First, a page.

Last week, in a moment of weakness, I was on my Pinterest board (is that what it’s called?), when I came upon this excellent tip sheet from a marketing blog. I noted that the “emotional” alternatives to the “intellectual,” bloated phrases were simpler with fewer syllables and easier to read. On the same day, I was studying the benefits and costs of “advanced metering infrastructure,” aka, “smart grid.”
Do you see a problem with our industry here? Name something with grotesquely puffy language, and then tag it with an incomprehensible acronym, rather than using a simpler term like, oh, smart grid. Nine syllables versus two. Three letter acronym versus two words. Do they mean the same thing? Not quite, but does Joe Consumer care?
What is AMI or Smart Grid?
If you care to subject yourself to Googling AMI, you will find a typical response that AMI is two-way communication between utilities and customers. My read: AMI is the hardware and smart grid is the software.
Not so much, strictly speaking. I’ll get to that later.
AMI allows utilities to capture energy, water, or natural gas consumption on a timescale of hourly or more frequently. The utility can collect and store this information remotely. It is entirely up to the utility how much of this information is provided back to the customer. My utility, Xcel Energy, provides data only on a daily basis.
Below is a chart of daily and 30-day rolling average daily use. I added the 30-day average myself to make it more useful. My energy consumption is erratic, with the erraticness driven mostly by air conditioning. However, I will say the data needs to be reviewed. Opower, which handles this piece for Xcel, had me booked for 819 kWh in one day the past year. How did that happen? That is easy to filter.
The cooling periods of summer are plain to see. I could explain some of the other hills and valleys, but that is beyond the scope of this post.
If you are like me, you have heard of the “Green Button,” but what in tarnation is that? My recollection is it had something to do with the Obama White House. Was it the key to launch a nuclear attack on Ireland, der Laddy? No.
Apparently, the green button is what customers click to download their data, and that is what I did for the chart above.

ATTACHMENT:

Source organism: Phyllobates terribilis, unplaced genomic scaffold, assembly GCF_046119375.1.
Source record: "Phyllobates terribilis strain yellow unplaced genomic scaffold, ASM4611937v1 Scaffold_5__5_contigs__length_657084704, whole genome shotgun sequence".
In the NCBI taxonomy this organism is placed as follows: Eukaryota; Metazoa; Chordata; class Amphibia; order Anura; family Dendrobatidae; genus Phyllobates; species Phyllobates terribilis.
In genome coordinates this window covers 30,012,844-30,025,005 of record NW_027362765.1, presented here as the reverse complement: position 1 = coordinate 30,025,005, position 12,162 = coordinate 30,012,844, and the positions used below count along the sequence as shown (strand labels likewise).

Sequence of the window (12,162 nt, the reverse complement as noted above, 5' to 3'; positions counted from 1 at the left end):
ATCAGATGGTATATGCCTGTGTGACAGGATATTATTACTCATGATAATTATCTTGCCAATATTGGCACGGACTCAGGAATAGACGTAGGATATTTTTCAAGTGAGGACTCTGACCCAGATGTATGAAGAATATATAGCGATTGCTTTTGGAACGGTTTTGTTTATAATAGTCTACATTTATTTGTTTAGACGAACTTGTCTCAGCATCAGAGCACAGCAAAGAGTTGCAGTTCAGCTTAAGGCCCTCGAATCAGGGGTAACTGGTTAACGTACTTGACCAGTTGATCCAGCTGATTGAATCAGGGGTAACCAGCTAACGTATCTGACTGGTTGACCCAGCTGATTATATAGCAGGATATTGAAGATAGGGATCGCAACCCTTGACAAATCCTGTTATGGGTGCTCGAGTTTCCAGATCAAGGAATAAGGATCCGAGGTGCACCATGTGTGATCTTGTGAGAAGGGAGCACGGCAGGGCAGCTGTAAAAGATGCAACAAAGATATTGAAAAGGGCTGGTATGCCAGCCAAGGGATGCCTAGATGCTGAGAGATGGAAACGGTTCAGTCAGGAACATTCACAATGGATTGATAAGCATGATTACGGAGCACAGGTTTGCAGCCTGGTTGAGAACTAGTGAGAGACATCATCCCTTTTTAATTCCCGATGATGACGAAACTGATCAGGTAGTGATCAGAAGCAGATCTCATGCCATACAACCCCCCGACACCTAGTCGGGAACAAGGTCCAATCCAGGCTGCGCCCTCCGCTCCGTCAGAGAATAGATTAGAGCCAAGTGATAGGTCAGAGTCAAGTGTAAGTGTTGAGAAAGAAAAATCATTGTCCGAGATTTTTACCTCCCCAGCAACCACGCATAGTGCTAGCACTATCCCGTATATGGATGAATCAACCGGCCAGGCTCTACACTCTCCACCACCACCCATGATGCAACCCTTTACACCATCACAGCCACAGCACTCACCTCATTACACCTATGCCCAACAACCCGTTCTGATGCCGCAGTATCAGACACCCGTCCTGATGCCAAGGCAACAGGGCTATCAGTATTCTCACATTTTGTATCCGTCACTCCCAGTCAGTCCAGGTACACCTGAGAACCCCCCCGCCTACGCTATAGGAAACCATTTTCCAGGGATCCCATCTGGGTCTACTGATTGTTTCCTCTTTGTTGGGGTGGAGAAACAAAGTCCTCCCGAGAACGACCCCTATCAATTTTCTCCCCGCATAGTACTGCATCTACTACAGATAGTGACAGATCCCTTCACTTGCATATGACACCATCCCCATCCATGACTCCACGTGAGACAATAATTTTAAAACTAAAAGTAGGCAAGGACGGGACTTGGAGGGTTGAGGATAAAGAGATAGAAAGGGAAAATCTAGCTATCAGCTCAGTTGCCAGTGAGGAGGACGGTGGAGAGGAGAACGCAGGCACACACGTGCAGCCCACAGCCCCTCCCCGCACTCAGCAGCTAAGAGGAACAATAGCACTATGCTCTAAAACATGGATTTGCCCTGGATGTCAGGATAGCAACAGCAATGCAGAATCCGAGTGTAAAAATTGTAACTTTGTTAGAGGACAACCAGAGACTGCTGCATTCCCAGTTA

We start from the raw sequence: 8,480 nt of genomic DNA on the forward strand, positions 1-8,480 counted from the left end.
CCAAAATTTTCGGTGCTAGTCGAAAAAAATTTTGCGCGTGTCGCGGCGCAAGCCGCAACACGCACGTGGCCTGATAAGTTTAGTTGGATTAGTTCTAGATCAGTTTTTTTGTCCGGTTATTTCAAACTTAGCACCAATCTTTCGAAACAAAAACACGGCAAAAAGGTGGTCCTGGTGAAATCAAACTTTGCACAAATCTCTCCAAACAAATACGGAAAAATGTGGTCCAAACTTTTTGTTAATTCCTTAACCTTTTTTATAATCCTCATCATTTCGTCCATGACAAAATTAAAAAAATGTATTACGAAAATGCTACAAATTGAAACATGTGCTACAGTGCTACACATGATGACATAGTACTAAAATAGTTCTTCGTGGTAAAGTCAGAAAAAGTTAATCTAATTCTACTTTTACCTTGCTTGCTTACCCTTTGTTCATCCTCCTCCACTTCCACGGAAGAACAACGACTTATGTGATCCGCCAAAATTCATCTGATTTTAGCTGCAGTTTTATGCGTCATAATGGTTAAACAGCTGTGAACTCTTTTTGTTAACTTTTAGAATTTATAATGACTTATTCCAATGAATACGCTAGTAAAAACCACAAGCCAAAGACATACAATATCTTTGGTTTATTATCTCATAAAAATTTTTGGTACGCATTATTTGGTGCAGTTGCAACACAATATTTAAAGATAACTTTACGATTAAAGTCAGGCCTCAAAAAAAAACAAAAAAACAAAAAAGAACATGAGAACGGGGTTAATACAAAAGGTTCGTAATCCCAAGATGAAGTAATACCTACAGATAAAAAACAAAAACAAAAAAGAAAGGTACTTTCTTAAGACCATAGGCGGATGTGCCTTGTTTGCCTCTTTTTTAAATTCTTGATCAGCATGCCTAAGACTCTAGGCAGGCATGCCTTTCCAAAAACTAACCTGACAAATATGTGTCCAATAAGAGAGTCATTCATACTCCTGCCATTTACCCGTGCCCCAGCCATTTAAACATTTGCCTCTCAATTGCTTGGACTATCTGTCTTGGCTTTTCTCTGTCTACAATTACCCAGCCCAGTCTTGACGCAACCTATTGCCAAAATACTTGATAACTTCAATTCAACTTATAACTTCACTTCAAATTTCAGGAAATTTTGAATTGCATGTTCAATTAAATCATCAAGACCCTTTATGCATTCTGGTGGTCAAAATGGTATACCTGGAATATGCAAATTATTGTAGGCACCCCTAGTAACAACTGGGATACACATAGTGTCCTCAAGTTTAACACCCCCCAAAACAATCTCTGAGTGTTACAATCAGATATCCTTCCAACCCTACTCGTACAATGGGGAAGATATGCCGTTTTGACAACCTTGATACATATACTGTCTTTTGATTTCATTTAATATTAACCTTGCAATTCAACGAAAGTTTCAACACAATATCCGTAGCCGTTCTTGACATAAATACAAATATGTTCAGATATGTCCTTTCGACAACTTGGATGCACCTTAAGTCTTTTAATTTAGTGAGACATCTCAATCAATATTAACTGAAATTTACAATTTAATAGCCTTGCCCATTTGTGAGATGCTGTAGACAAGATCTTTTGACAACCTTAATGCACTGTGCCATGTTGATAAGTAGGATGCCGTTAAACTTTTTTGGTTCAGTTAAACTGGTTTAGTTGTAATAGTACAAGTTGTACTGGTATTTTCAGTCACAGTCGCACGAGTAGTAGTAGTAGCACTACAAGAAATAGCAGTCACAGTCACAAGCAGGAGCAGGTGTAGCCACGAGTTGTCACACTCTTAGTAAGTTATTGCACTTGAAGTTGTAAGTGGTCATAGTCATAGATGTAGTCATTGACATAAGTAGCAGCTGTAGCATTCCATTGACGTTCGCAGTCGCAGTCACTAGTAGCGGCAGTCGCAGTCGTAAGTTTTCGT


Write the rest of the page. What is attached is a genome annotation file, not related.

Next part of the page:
The Two-Way Misnomer
AMI alone is not two-way, with the customer. It is all about remote data collection that feeds data in one direction – to the utility. It is also used for remote control to reroute power in cases of grid faults, keeping the lights on. Grid management is the two-way control system piece of AMI.
The utility can also package and provide data, information, tips, and tricks back to customers, like Opower does for Xcel Energy. But Opower is not AMI. Smell what I’m cookin?
Benefits of AMI
AMI is to 1970s utility data collection as the internet is to the US Mail. AMI provides instant, granular data collection from all over the grid. Back in the day, growing up on the farm(s), we used to read our electric meters and report those numbers to the REC (rural electric cooperative). Even as recently as a couple years ago, we were doing the same thing for our water meter. That has since been replaced with AMI.
The first major benefit of AMI is remote meter reading. Like I discussed a couple weeks ago in Gozer the Disruptor, Replace or be Replaced, technology replaced the meter-reading person.
Speaking of farms, when I was a wee lad, we had a milkman deliver milk to our house. We even had a metal cooler box for the guy to store the milk until we picked it up – kept it cold in the summer and prevented freezing in the winter. The one shown nearby was scooped up on eBay for $49.
In analog days, utilities needed callers to notify power outages. I suppose they triangulated the area of those customers calling to determine the location of the fault. With AMI, utilities can pinpoint exactly where the fault is, and what it is. I imagine call centers reverted from information collection and transfer to help restore power, to merely assuaging and informing customers. A good digital delivery via website, Twitter, and other platforms are more expedient and cheaper than call center staff. Again, technology replaces pleasant call-center person.
I may be wrong, but I think a lot of us may consider smart grid to be primarily a tool for energy efficiency. It is not. However, it can be used for efficiency and engagement, particularly for residential customers.
How much engagement is needed? There are electric and gas loads to be reduced, and there is hourly pricing, maybe, someday. AMI can be used to inform customers of the energy and cost required to operate just about everything in their home. But what they really need to understand is when to do their energy-using thing.
Plenty more to come.
 The Rant is content marketing, and how appropriate is it to provide content on how to deliver content marketing? Huh?
 But, then, what is a smart meter? Not software!
Join the discussion 2 Comments